Juan Vélez writes for students who are forming their mind and will, seeking a liberal arts education within the current context of great American universities and colleges. Vélez writes in the tradition of James Schall, Allan Bloom, Mark Henrie and, preeminently, his spiritual mentor, John Henry Newman. The book is a readable guide for the student who will ultimately need to create his own curriculum in the Western tradition, following some aspects of the traditional seven liberal arts.”
Robert T. Constable DSW
Loyola University Chicago
A University Education for the 21st Century is a wonderfully sane and invaluable guide for parents and students on the value of a liberal arts education and how to access it in an increasingly secular and scientific academy. Father Juan Vélez’s experience with students as a chaplain in American universities deepens and enriches a beautifully clear, concise and compelling text.”
Professor, Department of History
University of California at Berkeley
In my view, A University Education for the 21st Century is a persuasive invitation to students to enrich their intellectual life by paying attention to the humanities, learning each day from the intellectual giants of mankind. In words of Sir William Osler, these students should strive “to get the education if not of a scholar, at least of a gentleman.”
Professor Emeritus, Pathology and Medical Ethics
University of Navarre
A compelling and spirited defense of a liberal arts education, A University Education for the 21st Century by Father Juan Vélez beautifully transmits the values at the core of academia. This book will enrich the thinking of humanists and scientists alike”.
James S. McDonnell Distinguished University Professor and
Professor of Civil and Environmental Engineering
Juan Vélez’s little book should be of interest to anyone concerned about the state of higher education, but it is particularly useful as a vade mecum for the serious high school graduate who is about to make the exciting but perilous choice of a college. This in an era that is unsure even of the purpose of a higher education and the liberal arts tradition that remains precariously its core. Guided by the spirit of John Henry Newman, Father Juan combines a history of liberal education and the university with a lively critique of its contemporary failings, whether the politicization of the classroom, tireless debunking of the West, contempt for idealism, or abject careerism. There follows a strong argument for fundamental reform as well as abundant practical advice for choosing colleges and courses that cultivate true learning. There has never been a greater need for academic (and spiritual) mentoring, and this book serves that purpose well.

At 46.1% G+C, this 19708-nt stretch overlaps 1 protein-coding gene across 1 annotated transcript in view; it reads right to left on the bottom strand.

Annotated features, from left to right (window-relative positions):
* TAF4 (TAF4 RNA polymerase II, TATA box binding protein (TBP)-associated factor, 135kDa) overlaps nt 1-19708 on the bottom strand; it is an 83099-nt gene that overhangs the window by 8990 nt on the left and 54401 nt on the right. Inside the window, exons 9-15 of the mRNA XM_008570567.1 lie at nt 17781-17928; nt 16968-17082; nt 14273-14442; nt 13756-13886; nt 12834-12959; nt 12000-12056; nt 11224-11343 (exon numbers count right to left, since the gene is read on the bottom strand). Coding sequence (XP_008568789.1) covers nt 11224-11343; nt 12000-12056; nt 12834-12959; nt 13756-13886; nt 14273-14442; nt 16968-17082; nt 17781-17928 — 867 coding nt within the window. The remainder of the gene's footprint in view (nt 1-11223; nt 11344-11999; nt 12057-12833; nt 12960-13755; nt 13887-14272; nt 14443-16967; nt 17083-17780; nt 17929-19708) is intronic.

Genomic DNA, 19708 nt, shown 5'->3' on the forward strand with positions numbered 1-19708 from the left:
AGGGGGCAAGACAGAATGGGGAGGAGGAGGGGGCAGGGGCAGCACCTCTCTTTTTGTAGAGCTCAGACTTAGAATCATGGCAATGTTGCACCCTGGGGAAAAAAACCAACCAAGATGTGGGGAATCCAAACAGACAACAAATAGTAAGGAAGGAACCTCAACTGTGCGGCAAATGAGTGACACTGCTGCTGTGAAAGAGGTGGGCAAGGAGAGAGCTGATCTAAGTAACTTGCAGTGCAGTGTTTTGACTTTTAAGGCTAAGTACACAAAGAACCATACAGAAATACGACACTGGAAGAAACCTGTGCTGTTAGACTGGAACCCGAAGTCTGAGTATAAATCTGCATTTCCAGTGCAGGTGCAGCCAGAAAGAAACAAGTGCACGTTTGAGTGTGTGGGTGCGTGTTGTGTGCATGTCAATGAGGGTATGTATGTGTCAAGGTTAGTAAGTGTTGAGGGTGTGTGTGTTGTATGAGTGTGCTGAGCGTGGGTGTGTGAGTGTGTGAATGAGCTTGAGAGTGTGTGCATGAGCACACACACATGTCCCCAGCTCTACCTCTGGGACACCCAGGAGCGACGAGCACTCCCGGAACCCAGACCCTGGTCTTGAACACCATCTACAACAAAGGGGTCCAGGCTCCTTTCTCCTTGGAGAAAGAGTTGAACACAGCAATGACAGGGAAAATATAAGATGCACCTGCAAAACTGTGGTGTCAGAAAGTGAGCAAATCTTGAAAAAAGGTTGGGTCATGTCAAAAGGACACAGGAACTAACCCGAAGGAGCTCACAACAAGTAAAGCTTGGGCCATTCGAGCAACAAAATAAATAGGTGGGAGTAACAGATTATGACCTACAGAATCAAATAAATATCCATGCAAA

Emeritus Professor of English
A University Education for the 21st Century answers questions that should be on the minds of all reflective young people: why study the liberal arts? Where would it be best for me to do so? And how, once in college or university, should I go about seeking an education that will shape both my intellect and will? Many high schools and universities do not provide sound guidance for young men and women asking these questions; Fr. Vélez’s book will be welcome and essential reading for them.
Professor of Philosophy
University of South Carolina
After reading A University Education for the 21st Century even those seeking an education in science and engineering will be convinced of the need for a liberal arts curriculum. Now more than ever, it is critical that those on the front lines of discovery and innovation with great potential for lasting and widespread impact seek an authentic humanistic formation. Fr Juan Vélez’s experience as a physician, priest and university chaplain make him especially suited to provide both the philosophical motivation as well as practical advice for achieving this formation. This book will inspire students and their parents.
Katheen M. Schmainda PhD
Professor, Radiology & Biophysics
Medical College of Wisconsin
Fr. Juan Vélez’s A University Education for the 21st Century, presents a concise and substantive argument for the perennial value of a liberal arts education and its importance to Catholic higher education. It is essential reading for Catholic educators and for prospective college students and their parents who value the rich tradition of the Church.
Cornelia A. Tsakiridou, Ph.D.
Associate Professor, Philosophy
Director, Diplomat-In-Residence Program
La Salle University, Philadelphia